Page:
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Water (Hydro, Tidal, Wave)  
Hydro power is produced when the kinetic energy of flowing water, is converted into electricity by a turbine connected to an electricity generator.
Hydropower can be exploited at various different scales. Large-scale is typically taken to mean more than 20 MW of grid-connected generating capacity and is usually associated with a dam and a storage reservoir. There are many large schemes in Scotland, which were built during the 1950’s. The potential for identifying new large-scale schemes is now more limited, not only because there are fewer commercially attractive sites still available, but also because of environmental constraints.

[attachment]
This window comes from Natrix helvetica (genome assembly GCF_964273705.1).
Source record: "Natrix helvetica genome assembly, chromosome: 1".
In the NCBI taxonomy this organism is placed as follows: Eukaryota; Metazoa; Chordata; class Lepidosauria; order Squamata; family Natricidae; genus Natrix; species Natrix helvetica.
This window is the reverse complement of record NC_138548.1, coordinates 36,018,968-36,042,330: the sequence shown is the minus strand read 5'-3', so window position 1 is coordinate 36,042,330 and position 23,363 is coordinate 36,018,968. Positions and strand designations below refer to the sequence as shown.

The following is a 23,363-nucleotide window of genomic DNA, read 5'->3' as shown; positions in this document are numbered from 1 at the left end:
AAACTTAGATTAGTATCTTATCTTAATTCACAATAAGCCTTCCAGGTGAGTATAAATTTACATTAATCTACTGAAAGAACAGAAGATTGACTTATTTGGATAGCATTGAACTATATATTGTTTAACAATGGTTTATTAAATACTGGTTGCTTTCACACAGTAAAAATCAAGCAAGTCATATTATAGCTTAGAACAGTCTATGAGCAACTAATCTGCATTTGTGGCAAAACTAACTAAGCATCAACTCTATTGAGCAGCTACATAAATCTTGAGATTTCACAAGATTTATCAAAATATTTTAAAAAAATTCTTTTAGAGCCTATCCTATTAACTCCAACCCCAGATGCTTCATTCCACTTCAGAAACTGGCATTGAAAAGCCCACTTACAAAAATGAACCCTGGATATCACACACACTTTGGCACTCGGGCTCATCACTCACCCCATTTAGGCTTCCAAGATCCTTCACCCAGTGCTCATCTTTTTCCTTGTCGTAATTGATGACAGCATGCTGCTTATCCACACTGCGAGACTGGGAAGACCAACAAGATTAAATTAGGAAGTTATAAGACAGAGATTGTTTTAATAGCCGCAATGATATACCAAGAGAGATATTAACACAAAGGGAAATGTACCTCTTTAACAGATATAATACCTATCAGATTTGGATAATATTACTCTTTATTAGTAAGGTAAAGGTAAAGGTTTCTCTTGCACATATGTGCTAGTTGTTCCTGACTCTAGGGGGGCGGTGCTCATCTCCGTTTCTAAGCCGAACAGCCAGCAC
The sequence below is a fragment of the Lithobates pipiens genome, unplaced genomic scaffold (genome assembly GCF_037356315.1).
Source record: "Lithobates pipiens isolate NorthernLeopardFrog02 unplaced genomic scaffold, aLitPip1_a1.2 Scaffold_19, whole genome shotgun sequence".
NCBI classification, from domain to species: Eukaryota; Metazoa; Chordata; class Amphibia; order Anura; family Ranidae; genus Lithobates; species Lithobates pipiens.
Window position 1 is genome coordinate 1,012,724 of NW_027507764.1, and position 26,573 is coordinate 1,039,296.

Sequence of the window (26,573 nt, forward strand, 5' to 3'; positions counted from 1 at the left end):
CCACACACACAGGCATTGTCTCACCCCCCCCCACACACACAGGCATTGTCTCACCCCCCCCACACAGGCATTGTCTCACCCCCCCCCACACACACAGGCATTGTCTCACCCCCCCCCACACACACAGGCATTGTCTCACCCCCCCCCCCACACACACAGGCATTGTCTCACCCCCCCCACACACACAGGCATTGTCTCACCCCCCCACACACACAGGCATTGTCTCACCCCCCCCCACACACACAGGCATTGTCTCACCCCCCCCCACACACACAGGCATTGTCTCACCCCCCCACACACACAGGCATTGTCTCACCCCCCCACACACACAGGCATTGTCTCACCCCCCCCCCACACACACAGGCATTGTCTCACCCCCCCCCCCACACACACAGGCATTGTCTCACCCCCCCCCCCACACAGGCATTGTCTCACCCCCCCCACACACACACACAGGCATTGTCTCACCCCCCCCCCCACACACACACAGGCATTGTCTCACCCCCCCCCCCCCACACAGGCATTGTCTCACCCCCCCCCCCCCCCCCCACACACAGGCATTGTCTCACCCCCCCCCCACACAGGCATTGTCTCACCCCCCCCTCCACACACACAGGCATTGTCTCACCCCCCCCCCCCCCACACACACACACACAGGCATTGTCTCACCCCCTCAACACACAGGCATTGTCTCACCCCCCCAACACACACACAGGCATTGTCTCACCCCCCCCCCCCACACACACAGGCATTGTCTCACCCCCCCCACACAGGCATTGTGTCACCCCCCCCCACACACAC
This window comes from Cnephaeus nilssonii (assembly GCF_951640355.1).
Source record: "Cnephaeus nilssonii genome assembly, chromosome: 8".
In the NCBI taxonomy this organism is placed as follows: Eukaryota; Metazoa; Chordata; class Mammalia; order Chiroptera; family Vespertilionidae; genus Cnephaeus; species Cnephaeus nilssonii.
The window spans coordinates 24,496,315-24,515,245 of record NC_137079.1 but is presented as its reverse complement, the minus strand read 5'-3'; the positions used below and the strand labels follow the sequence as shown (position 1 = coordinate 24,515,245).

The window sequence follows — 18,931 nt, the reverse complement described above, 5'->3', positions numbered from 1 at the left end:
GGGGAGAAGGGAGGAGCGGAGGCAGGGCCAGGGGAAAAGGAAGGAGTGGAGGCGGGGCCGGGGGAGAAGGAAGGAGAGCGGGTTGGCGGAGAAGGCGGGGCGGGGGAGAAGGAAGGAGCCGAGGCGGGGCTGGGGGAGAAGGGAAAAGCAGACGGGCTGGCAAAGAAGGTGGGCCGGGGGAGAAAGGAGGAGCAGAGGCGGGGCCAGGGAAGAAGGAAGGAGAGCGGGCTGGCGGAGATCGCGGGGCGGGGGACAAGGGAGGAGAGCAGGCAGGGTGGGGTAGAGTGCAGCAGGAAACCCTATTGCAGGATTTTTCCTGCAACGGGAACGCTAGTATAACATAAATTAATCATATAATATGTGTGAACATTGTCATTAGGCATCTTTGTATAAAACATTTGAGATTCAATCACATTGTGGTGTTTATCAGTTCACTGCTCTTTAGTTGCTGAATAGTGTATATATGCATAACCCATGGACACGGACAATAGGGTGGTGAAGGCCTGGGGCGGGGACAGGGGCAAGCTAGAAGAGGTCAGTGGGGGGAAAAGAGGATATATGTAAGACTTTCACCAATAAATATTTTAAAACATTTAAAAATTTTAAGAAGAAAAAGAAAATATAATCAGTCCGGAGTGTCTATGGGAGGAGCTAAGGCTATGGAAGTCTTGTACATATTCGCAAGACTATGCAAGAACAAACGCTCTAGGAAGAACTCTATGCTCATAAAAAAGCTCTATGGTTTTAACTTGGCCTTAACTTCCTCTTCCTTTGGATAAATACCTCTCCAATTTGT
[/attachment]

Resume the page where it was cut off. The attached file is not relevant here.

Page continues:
Schemes of less than 20 MW now offer a greater opportunity for providing a reliable, flexible, and cost-competitive power source with minimal environmental impacts. These small-scale schemes are making an increasing contribution towards new renewable energy installations in many regions of the world, especially in rural or remote regions where other conventional sources of power are less readily available. Small scale schemes can be associated with a dam and storage reservoir or can be located in a moving stream (“run of river”).

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